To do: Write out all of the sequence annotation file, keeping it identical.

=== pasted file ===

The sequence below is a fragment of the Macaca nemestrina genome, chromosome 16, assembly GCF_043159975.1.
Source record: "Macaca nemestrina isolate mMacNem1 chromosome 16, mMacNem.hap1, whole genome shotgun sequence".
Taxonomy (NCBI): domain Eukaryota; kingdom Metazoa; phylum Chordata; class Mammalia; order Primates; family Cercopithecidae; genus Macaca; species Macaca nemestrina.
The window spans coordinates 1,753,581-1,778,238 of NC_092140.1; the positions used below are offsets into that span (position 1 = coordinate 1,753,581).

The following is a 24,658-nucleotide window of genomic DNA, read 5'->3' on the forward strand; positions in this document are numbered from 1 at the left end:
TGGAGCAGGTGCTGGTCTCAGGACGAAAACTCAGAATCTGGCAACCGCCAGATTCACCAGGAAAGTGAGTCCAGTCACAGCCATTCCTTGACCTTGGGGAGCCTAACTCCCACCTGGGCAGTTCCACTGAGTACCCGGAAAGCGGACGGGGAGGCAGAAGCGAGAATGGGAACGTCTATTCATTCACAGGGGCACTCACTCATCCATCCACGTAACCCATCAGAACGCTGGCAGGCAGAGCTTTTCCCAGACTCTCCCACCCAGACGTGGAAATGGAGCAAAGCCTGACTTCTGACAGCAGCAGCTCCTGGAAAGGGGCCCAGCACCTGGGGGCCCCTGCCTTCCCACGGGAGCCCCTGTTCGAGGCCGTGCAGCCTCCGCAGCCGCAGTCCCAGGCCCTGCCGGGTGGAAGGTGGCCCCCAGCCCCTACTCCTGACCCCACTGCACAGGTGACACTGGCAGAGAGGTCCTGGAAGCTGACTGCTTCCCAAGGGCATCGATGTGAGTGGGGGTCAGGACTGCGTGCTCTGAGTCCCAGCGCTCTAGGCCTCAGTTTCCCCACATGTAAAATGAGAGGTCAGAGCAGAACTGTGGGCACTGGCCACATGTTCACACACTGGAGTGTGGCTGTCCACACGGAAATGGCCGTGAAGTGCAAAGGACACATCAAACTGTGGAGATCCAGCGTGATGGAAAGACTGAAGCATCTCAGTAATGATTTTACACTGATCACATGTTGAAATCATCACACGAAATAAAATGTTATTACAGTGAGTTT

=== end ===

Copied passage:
The sequence below is a fragment of the Macaca nemestrina genome, chromosome 16, assembly GCF_043159975.1.
Source record: "Macaca nemestrina isolate mMacNem1 chromosome 16, mMacNem.hap1, whole genome shotgun sequence".
Taxonomy (NCBI): domain Eukaryota; kingdom Metazoa; phylum Chordata; class Mammalia; order Primates; family Cercopithecidae; genus Macaca; species Macaca nemestrina.
The window spans coordinates 1,753,581-1,778,238 of NC_092140.1; the positions used below are offsets into that span (position 1 = coordinate 1,753,581).

The following is a 24,658-nucleotide window of genomic DNA, read 5'->3' on the forward strand; positions in this document are numbered from 1 at the left end:
TGGAGCAGGTGCTGGTCTCAGGACGAAAACTCAGAATCTGGCAACCGCCAGATTCACCAGGAAAGTGAGTCCAGTCACAGCCATTCCTTGACCTTGGGGAGCCTAACTCCCACCTGGGCAGTTCCACTGAGTACCCGGAAAGCGGACGGGGAGGCAGAAGCGAGAATGGGAACGTCTATTCATTCACAGGGGCACTCACTCATCCATCCACGTAACCCATCAGAACGCTGGCAGGCAGAGCTTTTCCCAGACTCTCCCACCCAGACGTGGAAATGGAGCAAAGCCTGACTTCTGACAGCAGCAGCTCCTGGAAAGGGGCCCAGCACCTGGGGGCCCCTGCCTTCCCACGGGAGCCCCTGTTCGAGGCCGTGCAGCCTCCGCAGCCGCAGTCCCAGGCCCTGCCGGGTGGAAGGTGGCCCCCAGCCCCTACTCCTGACCCCACTGCACAGGTGACACTGGCAGAGAGGTCCTGGAAGCTGACTGCTTCCCAAGGGCATCGATGTGAGTGGGGGTCAGGACTGCGTGCTCTGAGTCCCAGCGCTCTAGGCCTCAGTTTCCCCACATGTAAAATGAGAGGTCAGAGCAGAACTGTGGGCACTGGCCACATGTTCACACACTGGAGTGTGGCTGTCCACACGGAAATGGCCGTGAAGTGCAAAGGACACATCAAACTGTGGAGATCCAGCGTGATGGAAAGACTGAAGCATCTCAGTAATGATTTTACACTGATCACATGTTGAAATCATCACACGAAATAAAATGTTATTACAGTGAGTTT